Outstanding TTU Alumni include two athletes, one supporter
COOKEVILLE, Tenn. -- Athletics played a visible role in the lives of three of the people selected recently as Tennessee Tech's 2010 Outstanding Alumni, with two former athletes and one loyal supporter pf the Golden Eagles.
Among the six people honored earlier this month were astronaut
Barry Wilmore, a former linebacker for the Golden Eagles in the
80s, and Mike Winchester, an All-America baseball player at Tech
during the 70s. A third honoree, Kent Johnson, is an after-school
recreation director who supports Tech athletics and instills Tech
Pride in the children he mentors.
"The connection to athletics and participation in sports by
these three Outstanding Alumni award winners is a good indication
of just how much athletics plays a role within the lives of
Tennessee Tech students," said Director of Athletics Mark Wilson.
"We see how much athletics plays a large role in the overall
University community, not only for the student-athletes but for all
students who are fans of Tennessee Tech's teams.
"We are so proud of all of their accomplishments, but also of how much they remain involved in the university and that comes, in part, from their involvement in athletics during their time on campus," Wilson said.
Mike Winchester (History, 1975), recognized as one of the top banking lawyers in Knoxville based on a Knoxville Bar Association magazine survey, began a legacy of excellence at Tennessee Tech.
A member of the Tennessee Tech Sports Hall of Fame, Winchester attended TTU on an Ohio Valley Conference baseball scholarship from 1971 to 1975. He was selected to three consecutive OVC baseball teams (1973, 1974, 1975), the NCAA All-South baseball team (1975), and the American Association of Baseball Coaches All-American baseball team (1975).
Academically, Winchester graduated first in his class in the School of Arts and Sciences and received the Derryberry Award, the university’s most prestigious student award given to an outstanding graduating senior.
After graduation, he attended the University of Tennessee College of Law and received a doctor of jurisprudence degree. He was admitted to the Tennessee Bar and the U.S. District Court of the Eastern District of Tennessee.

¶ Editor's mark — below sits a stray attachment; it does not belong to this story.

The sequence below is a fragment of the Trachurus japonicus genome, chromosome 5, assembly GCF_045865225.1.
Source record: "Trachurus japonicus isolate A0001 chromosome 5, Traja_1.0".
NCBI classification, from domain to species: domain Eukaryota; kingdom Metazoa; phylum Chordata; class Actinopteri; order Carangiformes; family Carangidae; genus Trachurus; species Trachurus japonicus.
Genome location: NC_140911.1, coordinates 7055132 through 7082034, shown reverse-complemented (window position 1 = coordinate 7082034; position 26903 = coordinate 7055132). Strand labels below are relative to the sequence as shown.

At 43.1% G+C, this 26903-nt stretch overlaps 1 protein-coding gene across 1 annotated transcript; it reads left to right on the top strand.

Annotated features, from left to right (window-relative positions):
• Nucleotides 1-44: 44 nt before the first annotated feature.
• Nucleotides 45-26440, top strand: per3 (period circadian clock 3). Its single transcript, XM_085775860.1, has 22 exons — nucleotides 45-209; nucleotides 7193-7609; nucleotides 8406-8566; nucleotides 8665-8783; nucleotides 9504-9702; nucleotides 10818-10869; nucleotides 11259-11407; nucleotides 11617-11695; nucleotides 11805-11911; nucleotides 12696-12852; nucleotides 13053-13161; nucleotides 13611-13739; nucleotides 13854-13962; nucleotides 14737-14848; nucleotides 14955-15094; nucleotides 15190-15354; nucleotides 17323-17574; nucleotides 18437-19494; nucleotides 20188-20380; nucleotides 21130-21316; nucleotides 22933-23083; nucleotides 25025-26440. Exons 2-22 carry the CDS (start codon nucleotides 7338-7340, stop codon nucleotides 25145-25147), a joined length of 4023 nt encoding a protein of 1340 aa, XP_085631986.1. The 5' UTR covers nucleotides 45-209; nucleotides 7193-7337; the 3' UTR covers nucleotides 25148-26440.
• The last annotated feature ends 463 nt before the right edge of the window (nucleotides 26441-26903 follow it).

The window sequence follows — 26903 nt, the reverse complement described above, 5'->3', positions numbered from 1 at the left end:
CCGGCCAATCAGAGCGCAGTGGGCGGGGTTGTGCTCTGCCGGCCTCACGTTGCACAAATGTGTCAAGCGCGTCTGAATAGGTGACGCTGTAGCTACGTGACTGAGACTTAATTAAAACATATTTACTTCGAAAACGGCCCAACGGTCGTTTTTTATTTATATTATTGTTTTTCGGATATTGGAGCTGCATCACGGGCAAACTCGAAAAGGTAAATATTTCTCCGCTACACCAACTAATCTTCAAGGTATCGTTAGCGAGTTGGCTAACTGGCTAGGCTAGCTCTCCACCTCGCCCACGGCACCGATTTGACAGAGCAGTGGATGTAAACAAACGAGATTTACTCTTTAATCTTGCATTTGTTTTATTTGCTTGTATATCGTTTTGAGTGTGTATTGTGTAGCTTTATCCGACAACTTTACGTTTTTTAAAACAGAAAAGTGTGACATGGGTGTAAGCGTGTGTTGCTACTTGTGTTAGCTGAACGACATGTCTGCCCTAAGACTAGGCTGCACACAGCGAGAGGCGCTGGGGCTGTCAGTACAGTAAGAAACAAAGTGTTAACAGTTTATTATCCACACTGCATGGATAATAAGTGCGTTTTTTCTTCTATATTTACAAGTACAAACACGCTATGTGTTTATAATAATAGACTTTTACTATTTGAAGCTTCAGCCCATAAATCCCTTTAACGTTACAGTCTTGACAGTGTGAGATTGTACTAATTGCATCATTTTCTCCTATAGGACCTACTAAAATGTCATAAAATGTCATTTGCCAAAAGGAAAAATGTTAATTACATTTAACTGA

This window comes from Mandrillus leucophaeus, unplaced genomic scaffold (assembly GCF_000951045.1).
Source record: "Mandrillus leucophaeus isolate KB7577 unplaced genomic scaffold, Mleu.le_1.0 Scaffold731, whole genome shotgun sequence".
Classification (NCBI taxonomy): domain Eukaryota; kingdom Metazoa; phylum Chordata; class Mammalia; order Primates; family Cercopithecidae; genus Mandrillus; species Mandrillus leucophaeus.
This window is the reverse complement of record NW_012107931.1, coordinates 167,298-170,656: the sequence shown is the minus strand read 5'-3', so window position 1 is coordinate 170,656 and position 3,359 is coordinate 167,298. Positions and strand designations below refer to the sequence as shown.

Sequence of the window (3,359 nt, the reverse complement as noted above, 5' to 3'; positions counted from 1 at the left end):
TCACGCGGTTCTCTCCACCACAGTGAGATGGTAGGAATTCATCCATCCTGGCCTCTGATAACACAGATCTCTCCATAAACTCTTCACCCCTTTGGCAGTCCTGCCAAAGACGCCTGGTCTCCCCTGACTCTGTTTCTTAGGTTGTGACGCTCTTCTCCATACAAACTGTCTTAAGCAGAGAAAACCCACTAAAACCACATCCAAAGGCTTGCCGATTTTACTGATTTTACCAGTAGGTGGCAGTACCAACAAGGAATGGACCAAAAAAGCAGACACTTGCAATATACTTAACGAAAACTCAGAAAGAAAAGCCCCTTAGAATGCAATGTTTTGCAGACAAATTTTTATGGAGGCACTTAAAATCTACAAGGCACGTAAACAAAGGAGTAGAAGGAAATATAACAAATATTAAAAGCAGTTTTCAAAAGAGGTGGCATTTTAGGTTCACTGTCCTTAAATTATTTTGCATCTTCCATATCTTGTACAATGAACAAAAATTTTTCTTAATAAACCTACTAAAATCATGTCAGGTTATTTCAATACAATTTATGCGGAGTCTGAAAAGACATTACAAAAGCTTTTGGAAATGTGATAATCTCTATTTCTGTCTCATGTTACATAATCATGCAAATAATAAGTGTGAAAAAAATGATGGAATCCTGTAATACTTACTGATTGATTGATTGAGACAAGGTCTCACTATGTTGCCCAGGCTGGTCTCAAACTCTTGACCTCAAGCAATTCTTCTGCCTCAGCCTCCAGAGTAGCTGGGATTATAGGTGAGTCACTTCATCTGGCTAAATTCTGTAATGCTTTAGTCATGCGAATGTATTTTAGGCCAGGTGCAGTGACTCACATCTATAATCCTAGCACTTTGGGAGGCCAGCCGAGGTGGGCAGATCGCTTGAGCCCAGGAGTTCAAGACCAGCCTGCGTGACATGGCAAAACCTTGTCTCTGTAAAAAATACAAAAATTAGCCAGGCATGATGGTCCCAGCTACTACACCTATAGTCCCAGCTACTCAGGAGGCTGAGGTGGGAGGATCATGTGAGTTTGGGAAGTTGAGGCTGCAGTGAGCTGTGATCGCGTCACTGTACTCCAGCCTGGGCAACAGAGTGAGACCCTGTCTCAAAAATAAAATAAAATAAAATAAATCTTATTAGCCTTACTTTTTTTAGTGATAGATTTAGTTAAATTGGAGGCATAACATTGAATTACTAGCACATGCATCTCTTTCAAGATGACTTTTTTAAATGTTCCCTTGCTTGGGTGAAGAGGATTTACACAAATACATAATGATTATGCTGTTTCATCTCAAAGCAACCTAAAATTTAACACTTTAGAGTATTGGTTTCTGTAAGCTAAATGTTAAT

A member of the Knoxville, Tennessee and American Bar Associations, Winchester is the founding member and president of Winchester, Sellers, Foster & Steele, P.C., a law firm formed in 1983 concentrating in creditor’s rights, banking, commercial, and business litigation in Knoxville and surrounding areas.
He is the past president of the Mid-South Commercial Law Institute and a member of the Knoxville Bar Foundation. He has been recognized on a national peer-review by Martindale-Hubbell as an AV (pre-imminent) rated attorney for more than 15 years.
Winchester has been giving back to Tennessee Tech since 1986. He initiated and continues to fund the Winchester History Lecture Series in the School of Arts and Sciences and has been an advocate in many ways for the Tech Athletics Association and Tennessee Tech Baseball.
A Nashville native, Winchester has been married to Patty M. Winchester for 34 years and has two grown children, Jared and Celia. He is also the proud grandfather of two grandchildren, Gavin Luke and Caroline.
As a mentor to about 80 children in after-school programs at Cecil Webb Center in Knoxville,Kent Johnson (Interdisciplinary Studies, 2009) is creating what he hopes is a nest of Golden Eagles, future students who take on challenges, beat odds and adjust expectations for themselves.